The Hidroituango hydroelectric dam project on the Cauca river in the northwest of Antioquia is the largest infrastructure project ever built in Colombia, and is projected to be one of the most profitable. This is probably why the local and national governments and Empresas Públicas de Medellín (EPM) – the company in charge of the project – have ignored the widespread rejection of the project by the local community, as well as national and international environmental and human rights organizations.
On April 28, a tunnel that is supposed to divert the river became clogged, leading to massive flooding. These floods forced the evacuation of at least 600 people and destroyed bridges and houses, and are merely a sign of what is to come.
The Hidroituango project was conceived in the late 1990s, but construction began only in 2010. Work was completed this year and all that remains to be done is the flooding of 4,500 hectares across 70 kilometers. This process is scheduled to start in July. It is projected to affect at least 12 municipalities, which will leave thousands more without homes and will have a grave impact on the biodiversity of the region as many hectares of flora and fauna will be lost underwater. The company has already began to cut down trees in the 4,500 hectare area.
Communities are especially angry at the likelihood of their access to truth and justice being affected by the project. They say that the area proposed to be flooded is where the last remains of nearly 2,000 forcibly disappeared people are located. In the 1990s and 2000s, armed groups used to assassinate people by pushing them off the mountains into the river. The bodies of those assassinated by these groups were also subjected to similar treatment. Human rights groups report that in the region, there were more than 60 massacres in the 1990s and 2000s whose details have still not been uncovered. If these bodies are washed away in the flooding process, the family members of the victims will lose their only hope at identifying their loved ones and having some truth and peace, the communities say.
Communities have also raised concerns over the impact of the project on their livelihoods and economic survival. Many will not only be physically forced out of their homes and communities, but will also be impeded from carrying out their traditional economic activities like fishing, small-scale farming and barequeo (a non-mechanical, natural form of gold mining using pans and sifting sand).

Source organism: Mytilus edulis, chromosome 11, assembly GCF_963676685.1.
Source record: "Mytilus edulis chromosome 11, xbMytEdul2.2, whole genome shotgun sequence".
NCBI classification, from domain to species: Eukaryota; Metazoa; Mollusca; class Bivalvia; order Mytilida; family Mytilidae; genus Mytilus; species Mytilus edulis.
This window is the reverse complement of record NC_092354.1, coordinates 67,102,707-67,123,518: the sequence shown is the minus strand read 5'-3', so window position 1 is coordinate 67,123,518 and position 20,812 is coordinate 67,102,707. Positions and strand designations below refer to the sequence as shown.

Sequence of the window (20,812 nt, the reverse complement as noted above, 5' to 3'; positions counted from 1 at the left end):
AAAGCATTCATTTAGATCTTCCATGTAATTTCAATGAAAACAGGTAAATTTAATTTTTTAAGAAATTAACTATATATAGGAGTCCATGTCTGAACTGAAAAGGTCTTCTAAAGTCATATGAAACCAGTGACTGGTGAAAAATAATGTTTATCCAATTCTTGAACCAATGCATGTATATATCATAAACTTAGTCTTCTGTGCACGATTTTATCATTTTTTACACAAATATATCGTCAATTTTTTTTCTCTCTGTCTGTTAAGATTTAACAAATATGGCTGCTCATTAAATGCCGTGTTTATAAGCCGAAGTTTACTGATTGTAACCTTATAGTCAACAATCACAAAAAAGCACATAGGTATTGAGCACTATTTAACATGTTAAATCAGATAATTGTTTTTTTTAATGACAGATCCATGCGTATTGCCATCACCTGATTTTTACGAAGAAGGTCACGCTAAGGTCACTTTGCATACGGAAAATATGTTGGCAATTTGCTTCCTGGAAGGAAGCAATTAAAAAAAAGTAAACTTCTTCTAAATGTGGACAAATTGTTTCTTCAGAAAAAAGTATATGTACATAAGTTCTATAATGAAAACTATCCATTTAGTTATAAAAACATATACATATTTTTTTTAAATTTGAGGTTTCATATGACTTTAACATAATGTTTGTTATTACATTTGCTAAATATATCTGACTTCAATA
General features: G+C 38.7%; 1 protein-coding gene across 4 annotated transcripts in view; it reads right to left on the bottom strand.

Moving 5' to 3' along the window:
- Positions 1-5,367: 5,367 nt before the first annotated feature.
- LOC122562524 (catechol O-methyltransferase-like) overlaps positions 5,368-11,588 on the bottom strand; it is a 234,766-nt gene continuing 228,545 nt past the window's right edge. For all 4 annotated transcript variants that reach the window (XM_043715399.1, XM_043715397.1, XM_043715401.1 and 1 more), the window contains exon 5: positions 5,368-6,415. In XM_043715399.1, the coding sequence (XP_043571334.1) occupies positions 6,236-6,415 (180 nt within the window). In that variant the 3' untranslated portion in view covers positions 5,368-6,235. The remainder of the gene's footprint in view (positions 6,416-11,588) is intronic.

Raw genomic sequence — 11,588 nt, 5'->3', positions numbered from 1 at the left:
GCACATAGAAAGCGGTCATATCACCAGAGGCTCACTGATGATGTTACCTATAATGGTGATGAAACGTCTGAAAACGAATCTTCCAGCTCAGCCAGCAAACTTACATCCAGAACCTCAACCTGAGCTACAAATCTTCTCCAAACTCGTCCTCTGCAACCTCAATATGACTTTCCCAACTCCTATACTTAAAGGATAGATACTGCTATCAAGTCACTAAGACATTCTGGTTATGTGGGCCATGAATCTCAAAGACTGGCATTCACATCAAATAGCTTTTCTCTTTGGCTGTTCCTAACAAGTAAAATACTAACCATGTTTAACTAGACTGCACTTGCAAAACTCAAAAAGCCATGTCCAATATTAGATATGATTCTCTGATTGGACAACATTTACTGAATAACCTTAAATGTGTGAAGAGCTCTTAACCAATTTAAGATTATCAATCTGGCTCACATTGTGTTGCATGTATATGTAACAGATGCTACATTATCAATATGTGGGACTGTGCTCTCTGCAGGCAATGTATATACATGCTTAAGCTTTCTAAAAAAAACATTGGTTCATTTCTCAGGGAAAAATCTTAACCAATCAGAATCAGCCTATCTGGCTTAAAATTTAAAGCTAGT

The opposition to the project has been fierce and sustained since the construction began in 2010. The movement Ríos Vivos (Rivers Alive) has been the primary organization involved in resisting the project and has engaged in diverse actions of lobbying the company and local governments to suspend the project, artistic and theatrical actions (as shown in the video below), mass mobilizations, and more.
Due to their opposition to the project, the movement has been under scrutiny and attack from right-wing forces. Several of their members have faced death threats from illegal armed forces in the region, as well as harassment from the Public Force.
On May 2, Hugo Albeiro Georgio Pérez, a social leader who is part of the Association of Victims and People Affected by Megaprojects and the Ríos Vivos movement and a father of 12 children, was assassinated in Puerto Valdivia – one of the areas whose residents were forced to evacuate in the latest flood. On May 8, Ríos Vivos said that Luis Alberto Torres, another member of the movement, was also assassinated in Puerto Valdivia while he was working in barequeo.
As the scheduled date to begin the flooding process nears, tensions continue to rise around the Hidroituango project. Ríos Vivos denounced the systematic failure of EPM to effectively respond to the victims of displacement, as many have been practically forced to fend for themselves. They also denounced that many do not even know where to go after the evacuation. The floods and accidents related to the project continue to mount. The movement has urged the company to realize that the only way to avoid further problems is to let the river run free.